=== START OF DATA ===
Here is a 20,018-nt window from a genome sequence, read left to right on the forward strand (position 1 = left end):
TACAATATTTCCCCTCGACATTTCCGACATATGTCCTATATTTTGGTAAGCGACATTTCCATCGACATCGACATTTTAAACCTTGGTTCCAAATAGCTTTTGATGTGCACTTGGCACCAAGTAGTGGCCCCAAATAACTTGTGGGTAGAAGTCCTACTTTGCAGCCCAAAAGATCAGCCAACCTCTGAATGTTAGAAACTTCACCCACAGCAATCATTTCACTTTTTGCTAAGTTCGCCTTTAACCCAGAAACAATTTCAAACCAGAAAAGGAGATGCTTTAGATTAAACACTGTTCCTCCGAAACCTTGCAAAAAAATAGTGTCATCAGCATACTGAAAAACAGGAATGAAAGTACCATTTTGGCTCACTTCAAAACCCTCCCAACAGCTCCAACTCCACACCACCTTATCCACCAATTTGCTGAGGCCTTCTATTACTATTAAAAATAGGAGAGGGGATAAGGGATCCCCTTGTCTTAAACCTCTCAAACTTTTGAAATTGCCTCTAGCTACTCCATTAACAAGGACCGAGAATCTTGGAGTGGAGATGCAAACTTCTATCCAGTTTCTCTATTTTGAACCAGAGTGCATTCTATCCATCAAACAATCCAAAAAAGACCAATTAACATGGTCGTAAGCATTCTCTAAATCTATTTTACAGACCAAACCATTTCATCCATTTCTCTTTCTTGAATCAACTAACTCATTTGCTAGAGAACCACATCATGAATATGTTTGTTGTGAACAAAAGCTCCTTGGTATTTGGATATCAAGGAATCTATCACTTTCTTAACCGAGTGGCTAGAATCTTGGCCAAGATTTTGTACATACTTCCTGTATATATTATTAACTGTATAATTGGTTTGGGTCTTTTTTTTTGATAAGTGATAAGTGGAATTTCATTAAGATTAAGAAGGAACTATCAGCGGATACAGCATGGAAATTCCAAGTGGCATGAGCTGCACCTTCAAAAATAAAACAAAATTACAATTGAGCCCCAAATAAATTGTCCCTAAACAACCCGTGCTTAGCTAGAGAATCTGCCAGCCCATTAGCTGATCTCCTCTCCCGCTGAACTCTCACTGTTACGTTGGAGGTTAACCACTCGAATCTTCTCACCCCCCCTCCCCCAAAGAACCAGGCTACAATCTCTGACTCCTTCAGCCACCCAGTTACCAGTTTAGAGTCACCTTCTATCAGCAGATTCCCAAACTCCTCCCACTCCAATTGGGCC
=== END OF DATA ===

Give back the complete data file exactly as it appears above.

Here is a 20,018-nt window from a genome sequence, read left to right on the forward strand (position 1 = left end):
TACAATATTTCCCCTCGACATTTCCGACATATGTCCTATATTTTGGTAAGCGACATTTCCATCGACATCGACATTTTAAACCTTGGTTCCAAATAGCTTTTGATGTGCACTTGGCACCAAGTAGTGGCCCCAAATAACTTGTGGGTAGAAGTCCTACTTTGCAGCCCAAAAGATCAGCCAACCTCTGAATGTTAGAAACTTCACCCACAGCAATCATTTCACTTTTTGCTAAGTTCGCCTTTAACCCAGAAACAATTTCAAACCAGAAAAGGAGATGCTTTAGATTAAACACTGTTCCTCCGAAACCTTGCAAAAAAATAGTGTCATCAGCATACTGAAAAACAGGAATGAAAGTACCATTTTGGCTCACTTCAAAACCCTCCCAACAGCTCCAACTCCACACCACCTTATCCACCAATTTGCTGAGGCCTTCTATTACTATTAAAAATAGGAGAGGGGATAAGGGATCCCCTTGTCTTAAACCTCTCAAACTTTTGAAATTGCCTCTAGCTACTCCATTAACAAGGACCGAGAATCTTGGAGTGGAGATGCAAACTTCTATCCAGTTTCTCTATTTTGAACCAGAGTGCATTCTATCCATCAAACAATCCAAAAAAGACCAATTAACATGGTCGTAAGCATTCTCTAAATCTATTTTACAGACCAAACCATTTCATCCATTTCTCTTTCTTGAATCAACTAACTCATTTGCTAGAGAACCACATCATGAATATGTTTGTTGTGAACAAAAGCTCCTTGGTATTTGGATATCAAGGAATCTATCACTTTCTTAACCGAGTGGCTAGAATCTTGGCCAAGATTTTGTACATACTTCCTGTATATATTATTAACTGTATAATTGGTTTGGGTCTTTTTTTTTGATAAGTGATAAGTGGAATTTCATTAAGATTAAGAAGGAACTATCAGCGGATACAGCATGGAAATTCCAAGTGGCATGAGCTGCACCTTCAAAAATAAAACAAAATTACAATTGAGCCCCAAATAAATTGTCCCTAAACAACCCGTGCTTAGCTAGAGAATCTGCCAGCCCATTAGCTGATCTCCTCTCCCGCTGAACTCTCACTGTTACGTTGGAGGTTAACCACTCGAATCTTCTCACCCCCCCTCCCCCAAAGAACCAGGCTACAATCTCTGACTCCTTCAGCCACCCAGTTACCAGTTTAGAGTCACCTTCTATCAGCAGATTCCCAAACTCCTCCCACTCCAATTGGGCC